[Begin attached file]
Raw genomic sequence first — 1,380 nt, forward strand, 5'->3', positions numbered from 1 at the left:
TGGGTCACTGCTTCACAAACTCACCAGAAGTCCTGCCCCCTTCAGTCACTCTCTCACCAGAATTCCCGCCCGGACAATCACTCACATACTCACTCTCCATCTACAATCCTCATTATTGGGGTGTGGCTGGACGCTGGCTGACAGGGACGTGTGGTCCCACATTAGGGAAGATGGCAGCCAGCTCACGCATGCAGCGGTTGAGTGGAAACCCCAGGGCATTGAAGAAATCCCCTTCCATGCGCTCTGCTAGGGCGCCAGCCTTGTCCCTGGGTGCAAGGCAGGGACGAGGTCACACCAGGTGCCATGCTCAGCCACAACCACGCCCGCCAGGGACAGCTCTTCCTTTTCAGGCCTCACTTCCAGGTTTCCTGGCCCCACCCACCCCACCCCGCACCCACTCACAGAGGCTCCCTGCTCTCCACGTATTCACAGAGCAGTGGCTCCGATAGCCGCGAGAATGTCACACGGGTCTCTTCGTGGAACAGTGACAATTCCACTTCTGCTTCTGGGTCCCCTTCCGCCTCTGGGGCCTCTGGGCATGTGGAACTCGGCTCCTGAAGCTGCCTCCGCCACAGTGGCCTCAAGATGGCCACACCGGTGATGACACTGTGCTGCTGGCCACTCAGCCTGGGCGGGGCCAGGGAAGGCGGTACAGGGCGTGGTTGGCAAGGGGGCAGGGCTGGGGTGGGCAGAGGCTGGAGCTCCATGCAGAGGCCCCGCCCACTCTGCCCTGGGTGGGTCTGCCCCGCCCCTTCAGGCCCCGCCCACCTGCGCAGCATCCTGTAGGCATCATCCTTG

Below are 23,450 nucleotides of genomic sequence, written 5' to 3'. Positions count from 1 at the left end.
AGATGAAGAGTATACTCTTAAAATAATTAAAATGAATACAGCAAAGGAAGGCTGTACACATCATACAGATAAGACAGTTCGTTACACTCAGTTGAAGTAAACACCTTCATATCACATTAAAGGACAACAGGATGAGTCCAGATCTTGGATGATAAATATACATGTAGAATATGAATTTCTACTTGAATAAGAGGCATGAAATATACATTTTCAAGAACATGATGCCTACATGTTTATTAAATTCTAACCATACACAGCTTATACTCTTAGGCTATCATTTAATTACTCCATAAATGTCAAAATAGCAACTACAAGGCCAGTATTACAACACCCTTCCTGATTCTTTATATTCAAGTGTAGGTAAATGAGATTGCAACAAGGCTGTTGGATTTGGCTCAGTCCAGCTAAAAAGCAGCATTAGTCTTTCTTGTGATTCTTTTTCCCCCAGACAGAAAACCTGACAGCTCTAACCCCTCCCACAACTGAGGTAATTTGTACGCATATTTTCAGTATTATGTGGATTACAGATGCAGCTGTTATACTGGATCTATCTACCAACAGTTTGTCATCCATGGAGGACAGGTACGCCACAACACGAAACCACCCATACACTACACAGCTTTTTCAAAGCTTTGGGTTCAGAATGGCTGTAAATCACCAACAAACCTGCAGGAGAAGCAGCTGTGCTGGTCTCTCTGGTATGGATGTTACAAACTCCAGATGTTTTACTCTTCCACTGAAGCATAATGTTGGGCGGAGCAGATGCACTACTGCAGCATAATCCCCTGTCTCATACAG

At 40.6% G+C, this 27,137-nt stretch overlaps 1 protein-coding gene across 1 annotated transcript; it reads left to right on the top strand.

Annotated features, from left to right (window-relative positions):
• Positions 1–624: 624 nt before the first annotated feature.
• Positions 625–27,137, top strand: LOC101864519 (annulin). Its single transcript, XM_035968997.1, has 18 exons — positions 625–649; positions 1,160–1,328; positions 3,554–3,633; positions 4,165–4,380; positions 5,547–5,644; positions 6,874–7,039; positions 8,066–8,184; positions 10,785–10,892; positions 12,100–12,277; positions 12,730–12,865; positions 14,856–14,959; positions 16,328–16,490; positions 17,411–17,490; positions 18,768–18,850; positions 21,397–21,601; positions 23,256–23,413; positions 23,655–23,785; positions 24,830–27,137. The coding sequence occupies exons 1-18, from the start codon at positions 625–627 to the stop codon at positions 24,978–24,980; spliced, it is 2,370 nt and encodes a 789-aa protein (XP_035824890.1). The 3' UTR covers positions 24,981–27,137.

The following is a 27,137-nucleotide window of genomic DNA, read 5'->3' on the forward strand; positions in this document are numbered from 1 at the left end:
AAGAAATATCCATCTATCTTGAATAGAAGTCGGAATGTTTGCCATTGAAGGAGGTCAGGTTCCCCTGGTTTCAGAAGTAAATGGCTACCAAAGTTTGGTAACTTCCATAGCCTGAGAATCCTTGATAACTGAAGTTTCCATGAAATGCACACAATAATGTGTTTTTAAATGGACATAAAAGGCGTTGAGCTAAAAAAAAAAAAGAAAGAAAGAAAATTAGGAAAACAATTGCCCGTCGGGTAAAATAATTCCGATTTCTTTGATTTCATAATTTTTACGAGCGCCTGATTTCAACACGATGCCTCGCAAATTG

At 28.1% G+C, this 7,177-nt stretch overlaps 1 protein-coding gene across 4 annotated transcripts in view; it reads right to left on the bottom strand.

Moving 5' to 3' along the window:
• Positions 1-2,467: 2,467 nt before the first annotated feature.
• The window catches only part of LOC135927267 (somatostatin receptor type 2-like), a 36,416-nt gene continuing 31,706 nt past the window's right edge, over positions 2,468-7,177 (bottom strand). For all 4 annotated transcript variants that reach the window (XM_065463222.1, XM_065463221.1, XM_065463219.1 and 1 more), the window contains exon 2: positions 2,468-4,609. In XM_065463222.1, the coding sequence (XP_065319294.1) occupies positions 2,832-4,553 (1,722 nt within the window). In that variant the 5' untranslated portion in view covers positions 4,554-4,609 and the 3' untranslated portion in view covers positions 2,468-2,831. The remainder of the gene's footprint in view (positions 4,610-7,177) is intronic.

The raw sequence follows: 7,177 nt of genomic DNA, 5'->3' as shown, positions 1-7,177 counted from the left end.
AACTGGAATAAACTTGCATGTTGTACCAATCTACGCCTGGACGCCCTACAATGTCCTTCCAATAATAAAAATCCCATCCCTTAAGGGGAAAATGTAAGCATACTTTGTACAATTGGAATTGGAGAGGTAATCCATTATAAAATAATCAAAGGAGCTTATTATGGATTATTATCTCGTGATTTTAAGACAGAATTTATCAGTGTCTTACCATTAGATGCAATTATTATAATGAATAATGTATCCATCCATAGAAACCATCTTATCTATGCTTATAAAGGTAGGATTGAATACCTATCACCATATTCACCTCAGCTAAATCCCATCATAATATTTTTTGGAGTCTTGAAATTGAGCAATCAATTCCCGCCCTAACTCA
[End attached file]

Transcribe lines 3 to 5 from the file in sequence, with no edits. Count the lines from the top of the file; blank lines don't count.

Below are 23,450 nucleotides of genomic sequence, written 5' to 3'. Positions count from 1 at the left end.
AGATGAAGAGTATACTCTTAAAATAATTAAAATGAATACAGCAAAGGAAGGCTGTACACATCATACAGATAAGACAGTTCGTTACACTCAGTTGAAGTAAACACCTTCATATCACATTAAAGGACAACAGGATGAGTCCAGATCTTGGATGATAAATATACATGTAGAATATGAATTTCTACTTGAATAAGAGGCATGAAATATACATTTTCAAGAACATGATGCCTACATGTTTATTAAATTCTAACCATACACAGCTTATACTCTTAGGCTATCATTTAATTACTCCATAAATGTCAAAATAGCAACTACAAGGCCAGTATTACAACACCCTTCCTGATTCTTTATATTCAAGTGTAGGTAAATGAGATTGCAACAAGGCTGTTGGATTTGGCTCAGTCCAGCTAAAAAGCAGCATTAGTCTTTCTTGTGATTCTTTTTCCCCCAGACAGAAAACCTGACAGCTCTAACCCCTCCCACAACTGAGGTAATTTGTACGCATATTTTCAGTATTATGTGGATTACAGATGCAGCTGTTATACTGGATCTATCTACCAACAGTTTGTCATCCATGGAGGACAGGTACGCCACAACACGAAACCACCCATACACTACACAGCTTTTTCAAAGCTTTGGGTTCAGAATGGCTGTAAATCACCAACAAACCTGCAGGAGAAGCAGCTGTGCTGGTCTCTCTGGTATGGATGTTACAAACTCCAGATGTTTTACTCTTCCACTGAAGCATAATGTTGGGCGGAGCAGATGCACTACTGCAGCATAATCCCCTGTCTCATACAG

At 40.6% G+C, this 27,137-nt stretch overlaps 1 protein-coding gene across 1 annotated transcript; it reads left to right on the top strand.